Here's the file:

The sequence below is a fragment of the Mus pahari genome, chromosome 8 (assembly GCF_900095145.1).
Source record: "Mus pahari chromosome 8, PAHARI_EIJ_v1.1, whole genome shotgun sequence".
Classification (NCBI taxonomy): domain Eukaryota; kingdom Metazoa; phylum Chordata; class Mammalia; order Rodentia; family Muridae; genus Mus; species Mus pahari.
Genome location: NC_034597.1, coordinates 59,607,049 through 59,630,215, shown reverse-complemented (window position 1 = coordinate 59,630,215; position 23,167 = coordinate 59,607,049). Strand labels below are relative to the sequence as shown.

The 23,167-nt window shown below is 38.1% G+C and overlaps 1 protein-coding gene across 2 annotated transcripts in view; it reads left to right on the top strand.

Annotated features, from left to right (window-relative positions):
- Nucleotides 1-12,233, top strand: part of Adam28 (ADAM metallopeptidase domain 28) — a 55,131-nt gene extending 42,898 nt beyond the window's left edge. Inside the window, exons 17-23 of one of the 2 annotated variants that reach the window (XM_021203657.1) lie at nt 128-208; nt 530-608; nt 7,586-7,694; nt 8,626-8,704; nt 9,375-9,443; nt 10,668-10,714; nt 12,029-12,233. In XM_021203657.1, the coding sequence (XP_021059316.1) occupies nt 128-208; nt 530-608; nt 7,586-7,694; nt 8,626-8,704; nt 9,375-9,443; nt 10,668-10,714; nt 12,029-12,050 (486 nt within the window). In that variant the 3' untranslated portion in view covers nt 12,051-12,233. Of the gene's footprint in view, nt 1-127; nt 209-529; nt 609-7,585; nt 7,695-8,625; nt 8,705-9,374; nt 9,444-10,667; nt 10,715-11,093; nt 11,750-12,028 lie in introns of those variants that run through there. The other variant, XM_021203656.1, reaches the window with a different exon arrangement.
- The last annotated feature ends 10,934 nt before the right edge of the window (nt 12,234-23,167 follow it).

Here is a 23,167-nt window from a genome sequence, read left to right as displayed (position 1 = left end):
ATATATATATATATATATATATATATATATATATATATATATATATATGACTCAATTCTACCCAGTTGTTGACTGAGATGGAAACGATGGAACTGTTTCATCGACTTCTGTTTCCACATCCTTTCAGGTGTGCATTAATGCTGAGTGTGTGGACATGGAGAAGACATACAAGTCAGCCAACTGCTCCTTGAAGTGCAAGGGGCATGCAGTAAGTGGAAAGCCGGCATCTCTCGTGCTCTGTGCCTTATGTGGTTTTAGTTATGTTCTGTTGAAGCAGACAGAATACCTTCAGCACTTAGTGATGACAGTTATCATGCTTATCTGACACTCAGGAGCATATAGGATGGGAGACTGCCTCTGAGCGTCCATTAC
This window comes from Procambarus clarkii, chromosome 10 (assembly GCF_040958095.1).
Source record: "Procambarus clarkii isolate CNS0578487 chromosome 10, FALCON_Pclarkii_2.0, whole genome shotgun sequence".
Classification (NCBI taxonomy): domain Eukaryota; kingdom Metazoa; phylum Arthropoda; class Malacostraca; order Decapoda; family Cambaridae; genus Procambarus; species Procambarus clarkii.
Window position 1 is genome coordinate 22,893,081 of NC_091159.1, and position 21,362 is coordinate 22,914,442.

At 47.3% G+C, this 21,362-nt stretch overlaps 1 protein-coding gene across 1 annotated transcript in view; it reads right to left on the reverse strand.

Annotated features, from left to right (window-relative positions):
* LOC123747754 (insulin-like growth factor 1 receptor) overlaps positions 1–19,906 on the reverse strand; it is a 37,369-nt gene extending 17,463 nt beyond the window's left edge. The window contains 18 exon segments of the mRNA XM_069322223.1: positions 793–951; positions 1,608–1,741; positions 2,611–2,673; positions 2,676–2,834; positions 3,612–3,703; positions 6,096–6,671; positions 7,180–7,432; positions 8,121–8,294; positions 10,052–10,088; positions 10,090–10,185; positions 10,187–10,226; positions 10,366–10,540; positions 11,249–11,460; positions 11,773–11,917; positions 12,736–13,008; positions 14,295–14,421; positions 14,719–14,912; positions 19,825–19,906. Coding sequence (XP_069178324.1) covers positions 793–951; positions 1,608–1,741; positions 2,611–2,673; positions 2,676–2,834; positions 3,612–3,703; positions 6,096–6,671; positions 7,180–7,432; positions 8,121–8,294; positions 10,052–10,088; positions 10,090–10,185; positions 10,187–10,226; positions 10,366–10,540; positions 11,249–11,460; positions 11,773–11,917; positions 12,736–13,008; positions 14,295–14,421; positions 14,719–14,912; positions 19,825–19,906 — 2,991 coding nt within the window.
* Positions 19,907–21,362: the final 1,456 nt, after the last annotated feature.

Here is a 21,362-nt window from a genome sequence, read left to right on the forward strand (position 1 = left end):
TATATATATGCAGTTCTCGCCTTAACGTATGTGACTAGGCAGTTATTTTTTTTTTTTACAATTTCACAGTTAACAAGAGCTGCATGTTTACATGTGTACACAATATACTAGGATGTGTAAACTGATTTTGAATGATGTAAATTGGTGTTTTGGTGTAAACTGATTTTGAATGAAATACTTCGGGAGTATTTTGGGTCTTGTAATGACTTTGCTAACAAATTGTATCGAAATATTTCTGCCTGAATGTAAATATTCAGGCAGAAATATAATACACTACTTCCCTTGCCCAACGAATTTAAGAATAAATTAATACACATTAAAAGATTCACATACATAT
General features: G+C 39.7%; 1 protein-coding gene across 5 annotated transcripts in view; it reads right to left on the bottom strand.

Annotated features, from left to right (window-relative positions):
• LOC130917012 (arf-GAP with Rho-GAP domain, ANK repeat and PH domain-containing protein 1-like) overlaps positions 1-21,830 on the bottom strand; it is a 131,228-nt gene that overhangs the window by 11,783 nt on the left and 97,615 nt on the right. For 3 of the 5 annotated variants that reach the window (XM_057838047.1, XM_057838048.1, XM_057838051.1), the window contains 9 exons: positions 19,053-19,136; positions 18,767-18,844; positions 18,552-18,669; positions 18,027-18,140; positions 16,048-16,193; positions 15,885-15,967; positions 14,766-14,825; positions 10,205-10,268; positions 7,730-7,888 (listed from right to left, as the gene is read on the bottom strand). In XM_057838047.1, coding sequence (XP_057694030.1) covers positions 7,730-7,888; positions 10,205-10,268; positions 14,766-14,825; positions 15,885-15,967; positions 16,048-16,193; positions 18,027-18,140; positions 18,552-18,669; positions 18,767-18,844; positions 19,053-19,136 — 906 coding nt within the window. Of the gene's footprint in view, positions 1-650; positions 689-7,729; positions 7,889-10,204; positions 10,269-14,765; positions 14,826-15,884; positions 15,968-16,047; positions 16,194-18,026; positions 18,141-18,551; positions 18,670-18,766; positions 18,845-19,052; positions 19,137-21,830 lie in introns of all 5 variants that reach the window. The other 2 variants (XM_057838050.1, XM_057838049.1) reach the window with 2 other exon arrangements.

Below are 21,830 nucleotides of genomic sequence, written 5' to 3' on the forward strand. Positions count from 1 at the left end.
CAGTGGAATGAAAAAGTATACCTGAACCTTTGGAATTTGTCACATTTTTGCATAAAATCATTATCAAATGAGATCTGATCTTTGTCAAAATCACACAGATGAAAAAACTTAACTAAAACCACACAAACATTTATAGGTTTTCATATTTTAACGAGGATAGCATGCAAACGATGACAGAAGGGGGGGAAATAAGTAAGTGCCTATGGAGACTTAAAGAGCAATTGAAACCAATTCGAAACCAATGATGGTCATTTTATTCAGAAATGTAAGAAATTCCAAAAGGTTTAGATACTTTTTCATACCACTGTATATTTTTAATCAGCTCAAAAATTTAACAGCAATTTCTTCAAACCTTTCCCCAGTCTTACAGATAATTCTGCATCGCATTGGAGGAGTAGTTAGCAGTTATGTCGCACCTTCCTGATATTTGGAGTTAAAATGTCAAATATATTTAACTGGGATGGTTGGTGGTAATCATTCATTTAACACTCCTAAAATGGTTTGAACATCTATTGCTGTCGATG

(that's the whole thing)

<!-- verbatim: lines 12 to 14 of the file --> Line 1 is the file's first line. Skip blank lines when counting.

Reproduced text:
Source record: "Procambarus clarkii isolate CNS0578487 chromosome 10, FALCON_Pclarkii_2.0, whole genome shotgun sequence".
Classification (NCBI taxonomy): domain Eukaryota; kingdom Metazoa; phylum Arthropoda; class Malacostraca; order Decapoda; family Cambaridae; genus Procambarus; species Procambarus clarkii.
Window position 1 is genome coordinate 22,893,081 of NC_091159.1, and position 21,362 is coordinate 22,914,442.